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English 404/405: Shakespeare: Brainstorming

Why Brainstorm?

Before you start searching, it's important that you take the time to write down your thesis, or research question, select keywords from it, and then brainstorm some alternate keywords for your search. Not all researchers, experts, and journalists are going to talk about your topic in the same way, so you want to have a variety of words and phrases on hand. This page includes some resources for helping you do this with your research topic.

Brainstorming Tools

Once you have your research essay topic in mind, put it in terms of a question you'd like to explore or an argument for a particular point-of-view you'd like to convey to your readers. A good topic is both manageable in the number of pages to be written and researchable.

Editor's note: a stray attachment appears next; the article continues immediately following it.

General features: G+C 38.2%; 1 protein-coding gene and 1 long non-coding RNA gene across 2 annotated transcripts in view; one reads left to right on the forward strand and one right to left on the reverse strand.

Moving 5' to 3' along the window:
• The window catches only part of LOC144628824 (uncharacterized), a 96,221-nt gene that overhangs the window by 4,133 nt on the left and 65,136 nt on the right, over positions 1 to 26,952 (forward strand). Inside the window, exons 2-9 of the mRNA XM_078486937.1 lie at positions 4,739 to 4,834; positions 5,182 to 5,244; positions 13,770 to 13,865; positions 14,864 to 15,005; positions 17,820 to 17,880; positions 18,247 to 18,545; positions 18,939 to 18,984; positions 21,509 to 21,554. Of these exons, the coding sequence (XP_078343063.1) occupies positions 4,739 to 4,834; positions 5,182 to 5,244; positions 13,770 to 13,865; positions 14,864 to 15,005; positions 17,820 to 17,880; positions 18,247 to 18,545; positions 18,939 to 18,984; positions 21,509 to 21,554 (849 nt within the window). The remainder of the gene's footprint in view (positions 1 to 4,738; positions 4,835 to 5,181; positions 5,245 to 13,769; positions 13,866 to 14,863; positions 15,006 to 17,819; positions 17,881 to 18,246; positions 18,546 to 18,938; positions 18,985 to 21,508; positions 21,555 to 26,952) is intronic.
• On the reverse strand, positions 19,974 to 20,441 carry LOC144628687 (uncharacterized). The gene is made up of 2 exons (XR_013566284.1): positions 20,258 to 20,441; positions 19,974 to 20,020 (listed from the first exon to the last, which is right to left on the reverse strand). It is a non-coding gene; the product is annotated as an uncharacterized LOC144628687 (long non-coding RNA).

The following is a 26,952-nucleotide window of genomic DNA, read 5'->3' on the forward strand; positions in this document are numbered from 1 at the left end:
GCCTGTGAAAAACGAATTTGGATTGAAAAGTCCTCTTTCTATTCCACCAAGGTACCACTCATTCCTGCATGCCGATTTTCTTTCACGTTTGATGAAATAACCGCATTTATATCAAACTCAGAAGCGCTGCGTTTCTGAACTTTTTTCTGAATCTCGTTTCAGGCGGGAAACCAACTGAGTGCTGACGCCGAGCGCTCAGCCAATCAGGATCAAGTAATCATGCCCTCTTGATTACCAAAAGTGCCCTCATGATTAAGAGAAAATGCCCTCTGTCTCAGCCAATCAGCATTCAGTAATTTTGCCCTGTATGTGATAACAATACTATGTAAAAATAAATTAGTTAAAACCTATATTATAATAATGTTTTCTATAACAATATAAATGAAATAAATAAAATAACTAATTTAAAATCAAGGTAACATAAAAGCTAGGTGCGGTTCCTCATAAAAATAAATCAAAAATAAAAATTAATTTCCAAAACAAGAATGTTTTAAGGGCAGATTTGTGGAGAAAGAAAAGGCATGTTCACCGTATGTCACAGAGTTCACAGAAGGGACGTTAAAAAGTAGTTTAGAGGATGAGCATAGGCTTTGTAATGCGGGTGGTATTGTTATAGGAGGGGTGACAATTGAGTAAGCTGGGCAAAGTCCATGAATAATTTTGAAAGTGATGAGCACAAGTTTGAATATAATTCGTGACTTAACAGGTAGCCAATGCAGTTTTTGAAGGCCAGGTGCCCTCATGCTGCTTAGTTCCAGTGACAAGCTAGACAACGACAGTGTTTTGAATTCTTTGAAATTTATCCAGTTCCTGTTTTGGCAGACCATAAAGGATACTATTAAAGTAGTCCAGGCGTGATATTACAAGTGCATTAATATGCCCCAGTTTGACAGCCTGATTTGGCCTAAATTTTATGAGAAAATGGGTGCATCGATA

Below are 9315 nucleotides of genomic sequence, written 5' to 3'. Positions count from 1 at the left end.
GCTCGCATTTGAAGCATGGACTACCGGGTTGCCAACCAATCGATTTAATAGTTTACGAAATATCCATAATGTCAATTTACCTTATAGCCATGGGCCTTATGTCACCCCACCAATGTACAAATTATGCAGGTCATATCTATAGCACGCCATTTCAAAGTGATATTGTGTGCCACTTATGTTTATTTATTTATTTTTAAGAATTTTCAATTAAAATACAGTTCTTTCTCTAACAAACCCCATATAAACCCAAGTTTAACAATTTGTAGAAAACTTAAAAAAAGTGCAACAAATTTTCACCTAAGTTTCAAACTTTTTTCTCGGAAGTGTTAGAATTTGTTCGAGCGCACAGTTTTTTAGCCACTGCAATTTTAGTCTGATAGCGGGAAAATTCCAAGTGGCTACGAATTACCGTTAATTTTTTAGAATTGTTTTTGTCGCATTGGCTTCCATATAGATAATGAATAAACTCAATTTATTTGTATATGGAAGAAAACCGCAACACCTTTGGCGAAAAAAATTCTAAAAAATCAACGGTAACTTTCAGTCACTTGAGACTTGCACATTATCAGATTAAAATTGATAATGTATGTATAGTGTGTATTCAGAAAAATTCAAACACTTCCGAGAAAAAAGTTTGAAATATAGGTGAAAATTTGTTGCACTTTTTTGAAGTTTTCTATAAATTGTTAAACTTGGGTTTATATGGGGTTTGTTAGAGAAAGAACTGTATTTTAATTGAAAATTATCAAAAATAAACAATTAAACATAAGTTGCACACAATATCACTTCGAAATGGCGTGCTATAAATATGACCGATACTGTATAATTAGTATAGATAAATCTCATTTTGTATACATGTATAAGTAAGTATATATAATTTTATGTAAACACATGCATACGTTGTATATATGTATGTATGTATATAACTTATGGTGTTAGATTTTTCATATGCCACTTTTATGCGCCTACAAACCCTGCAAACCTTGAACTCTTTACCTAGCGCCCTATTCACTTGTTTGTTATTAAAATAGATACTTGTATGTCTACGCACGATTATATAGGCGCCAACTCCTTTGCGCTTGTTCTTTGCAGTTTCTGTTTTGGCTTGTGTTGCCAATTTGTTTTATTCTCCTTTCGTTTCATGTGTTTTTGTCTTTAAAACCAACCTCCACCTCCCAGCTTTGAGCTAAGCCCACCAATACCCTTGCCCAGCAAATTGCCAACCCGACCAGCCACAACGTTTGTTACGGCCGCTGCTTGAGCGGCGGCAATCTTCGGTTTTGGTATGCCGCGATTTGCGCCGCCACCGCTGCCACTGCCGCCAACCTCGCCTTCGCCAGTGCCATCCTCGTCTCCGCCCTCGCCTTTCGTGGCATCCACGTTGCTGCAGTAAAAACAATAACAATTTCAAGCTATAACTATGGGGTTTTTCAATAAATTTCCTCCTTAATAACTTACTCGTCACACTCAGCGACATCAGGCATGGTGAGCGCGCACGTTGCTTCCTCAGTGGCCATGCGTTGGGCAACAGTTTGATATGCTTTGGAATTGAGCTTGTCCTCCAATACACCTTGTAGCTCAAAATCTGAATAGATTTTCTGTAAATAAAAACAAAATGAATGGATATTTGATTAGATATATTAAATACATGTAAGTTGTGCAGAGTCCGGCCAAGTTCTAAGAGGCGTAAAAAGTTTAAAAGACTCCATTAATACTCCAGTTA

Next, look at the key words/phrases in your topic and brainstorm a few synonyms or other terms related to those concepts. You can use these "keywords" to help you formulate a search to find articles, books, web sites and more on your topic. This pool of keywords is important because you may not know what terms are frequently used by researchers and other experts in the field, as well as non-professionals. You'll have options. 

One way to access thesauri to find synonyms and related terms is by searching Google, Bing, DuckDuckGo, and other search engines. Here are two common methods. 

  • [your keyword] synonym
  • [your keyword] thesaurus

Instead of searching using a browser as explained above, you can also go directly to your thesaurus of choice. Here are a few examples:

If searching thesauri is isn't working well for you, try a graphic dictionary to find synonyms and related terms, such as one of these:

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